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A Boxless Industry - Digital Downloads 37

Posted by Zonk
from the steam-for-everyone dept.
Next Generation is running an article entitled Gaming's Digital Future, discussing the reality that digital downloads are likely to be commonplace in the industry in the near future. Today they've polled publishers for their opinions, with developer and distributor opinions later in the week. From the article: "While the digital distribution of music took that industry by surprise, and Hollywood is still figuring out the best way to utilize digital distribution for movies; the videogame industry has embraced digital distribution as a new revenue stream for videogames new and old, at least on the PC side of the games business."
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A Boxless Industry - Digital Downloads

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  • by Phantasmo (586700) on Tuesday September 27, 2005 @02:22PM (#13660695)
    First of all, I don't think that music downloads took the music industry by surprise. I think they did a good job of acting surprised. It's very important to them that we think of ourselves and each other as thieves who will only feed the starving artists when we're forced to.

    Okay, rant over.

    As for downloading software, I've seen both ends of the spectrum. Steam, IMO, sucks hard. Downloads and patches take forever, and the decryption takes even longer.

    Guild Wars, on the other hand, was a pleasant surprise. Buy your access key online, download the 90k client (which can be downloaded anywhere in case you want to show the game off to a friend or play during a long break at school) and you're playing within 10 minutes. Yes, it downloads the bare minimum to get you logged in and playing, then pulls down the rest of the content while you play.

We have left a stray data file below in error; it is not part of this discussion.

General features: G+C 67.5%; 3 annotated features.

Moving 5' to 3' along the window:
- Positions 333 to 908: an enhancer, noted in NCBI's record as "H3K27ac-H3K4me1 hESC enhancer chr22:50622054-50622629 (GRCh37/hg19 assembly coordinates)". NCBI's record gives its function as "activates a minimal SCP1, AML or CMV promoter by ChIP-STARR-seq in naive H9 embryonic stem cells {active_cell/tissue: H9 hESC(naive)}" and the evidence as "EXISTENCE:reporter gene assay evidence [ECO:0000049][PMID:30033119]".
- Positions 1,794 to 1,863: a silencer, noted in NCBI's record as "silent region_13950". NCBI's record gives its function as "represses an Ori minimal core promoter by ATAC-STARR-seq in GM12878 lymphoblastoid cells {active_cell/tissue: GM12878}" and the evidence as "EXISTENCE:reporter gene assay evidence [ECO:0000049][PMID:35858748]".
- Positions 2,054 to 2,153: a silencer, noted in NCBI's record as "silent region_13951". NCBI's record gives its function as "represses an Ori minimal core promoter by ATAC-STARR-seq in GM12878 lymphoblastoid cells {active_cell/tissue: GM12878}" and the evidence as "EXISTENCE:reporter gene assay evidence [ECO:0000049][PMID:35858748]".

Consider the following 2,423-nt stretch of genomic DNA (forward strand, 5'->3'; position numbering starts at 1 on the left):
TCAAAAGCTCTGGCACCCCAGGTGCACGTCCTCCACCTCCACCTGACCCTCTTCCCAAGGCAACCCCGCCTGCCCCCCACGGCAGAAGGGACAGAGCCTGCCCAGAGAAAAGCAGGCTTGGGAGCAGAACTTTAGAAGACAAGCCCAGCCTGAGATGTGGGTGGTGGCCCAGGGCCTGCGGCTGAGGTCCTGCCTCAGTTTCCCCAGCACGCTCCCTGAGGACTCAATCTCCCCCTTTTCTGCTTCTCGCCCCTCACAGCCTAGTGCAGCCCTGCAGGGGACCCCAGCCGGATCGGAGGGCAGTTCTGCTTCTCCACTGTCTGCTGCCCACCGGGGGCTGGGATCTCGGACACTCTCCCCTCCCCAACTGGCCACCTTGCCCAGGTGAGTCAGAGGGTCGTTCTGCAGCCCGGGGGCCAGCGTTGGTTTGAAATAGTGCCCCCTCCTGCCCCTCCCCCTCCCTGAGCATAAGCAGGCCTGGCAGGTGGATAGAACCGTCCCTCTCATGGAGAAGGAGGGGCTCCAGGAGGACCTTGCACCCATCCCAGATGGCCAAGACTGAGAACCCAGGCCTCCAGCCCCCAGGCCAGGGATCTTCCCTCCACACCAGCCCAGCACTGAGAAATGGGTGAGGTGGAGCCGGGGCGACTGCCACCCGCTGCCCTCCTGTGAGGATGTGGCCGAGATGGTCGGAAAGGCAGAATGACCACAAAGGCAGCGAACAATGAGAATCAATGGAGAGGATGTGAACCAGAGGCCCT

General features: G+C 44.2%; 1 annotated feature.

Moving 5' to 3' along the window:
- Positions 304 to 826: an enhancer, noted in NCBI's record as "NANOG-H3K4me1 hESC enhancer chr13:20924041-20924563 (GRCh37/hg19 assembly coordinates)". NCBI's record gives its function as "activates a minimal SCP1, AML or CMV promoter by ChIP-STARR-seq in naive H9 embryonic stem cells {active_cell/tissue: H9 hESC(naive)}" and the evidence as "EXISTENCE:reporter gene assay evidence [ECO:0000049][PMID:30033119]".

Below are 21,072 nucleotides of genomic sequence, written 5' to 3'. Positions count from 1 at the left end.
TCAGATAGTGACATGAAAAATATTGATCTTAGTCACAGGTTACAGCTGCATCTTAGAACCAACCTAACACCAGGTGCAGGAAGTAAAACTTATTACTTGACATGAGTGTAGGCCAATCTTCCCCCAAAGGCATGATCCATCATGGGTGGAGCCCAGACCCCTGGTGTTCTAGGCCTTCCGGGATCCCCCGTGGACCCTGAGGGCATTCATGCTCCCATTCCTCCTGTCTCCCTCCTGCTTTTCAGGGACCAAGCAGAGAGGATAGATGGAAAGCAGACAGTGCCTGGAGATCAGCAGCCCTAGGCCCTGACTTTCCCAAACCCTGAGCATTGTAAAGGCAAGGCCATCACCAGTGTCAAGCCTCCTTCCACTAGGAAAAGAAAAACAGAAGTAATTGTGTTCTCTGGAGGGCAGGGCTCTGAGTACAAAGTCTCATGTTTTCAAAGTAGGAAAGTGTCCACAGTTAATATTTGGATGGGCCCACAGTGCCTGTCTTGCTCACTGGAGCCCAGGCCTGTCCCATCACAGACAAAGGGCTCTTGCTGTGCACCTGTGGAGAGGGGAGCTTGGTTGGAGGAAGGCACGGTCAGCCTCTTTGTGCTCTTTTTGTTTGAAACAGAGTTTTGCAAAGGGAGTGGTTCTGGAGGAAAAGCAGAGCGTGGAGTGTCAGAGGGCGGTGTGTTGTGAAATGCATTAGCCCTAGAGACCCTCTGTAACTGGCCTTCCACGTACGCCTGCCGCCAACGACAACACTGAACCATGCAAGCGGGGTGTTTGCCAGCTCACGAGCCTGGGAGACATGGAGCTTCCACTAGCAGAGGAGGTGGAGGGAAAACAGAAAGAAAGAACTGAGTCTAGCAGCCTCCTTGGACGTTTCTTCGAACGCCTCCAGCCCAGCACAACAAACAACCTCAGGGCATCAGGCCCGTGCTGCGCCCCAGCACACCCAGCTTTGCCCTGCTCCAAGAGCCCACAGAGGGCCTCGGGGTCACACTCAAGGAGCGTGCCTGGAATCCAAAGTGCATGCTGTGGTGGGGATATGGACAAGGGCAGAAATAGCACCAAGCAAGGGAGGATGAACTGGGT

I doubt very highly that I'll ever buy another Valve game, but I will be ordering Chapter 2 of Guild Wars as soon as it becomes available. The Guild Wars model (no annoying DRM, up and running in 10 minutes) should be blatantly ripped-off by everyone in the industry. It's elegant, simple, convenient and shows respect for the customer.

    Okay, a little more ranting:
    the last game that I bought in store was Splinter Cell: Chaos Theory. I brought it home to discover that the copy protection software isn't compatible with my drive, so I can't play it. Unfortunately I had to open the box to discover this, so I can't take it back, either. Ubisoft has ignored my e-mails so far (I even went so far as to send them postal mail, also ignored). I could have just downloaded a pre-cracked torrent for free but instead I got burned because I felt I should contribute to their company. So I'd much rather buy my software online if only to get around incredibly stupid copy protection schemes.

The key elements in human thinking are not numbers but labels of fuzzy sets. -- L. Zadeh

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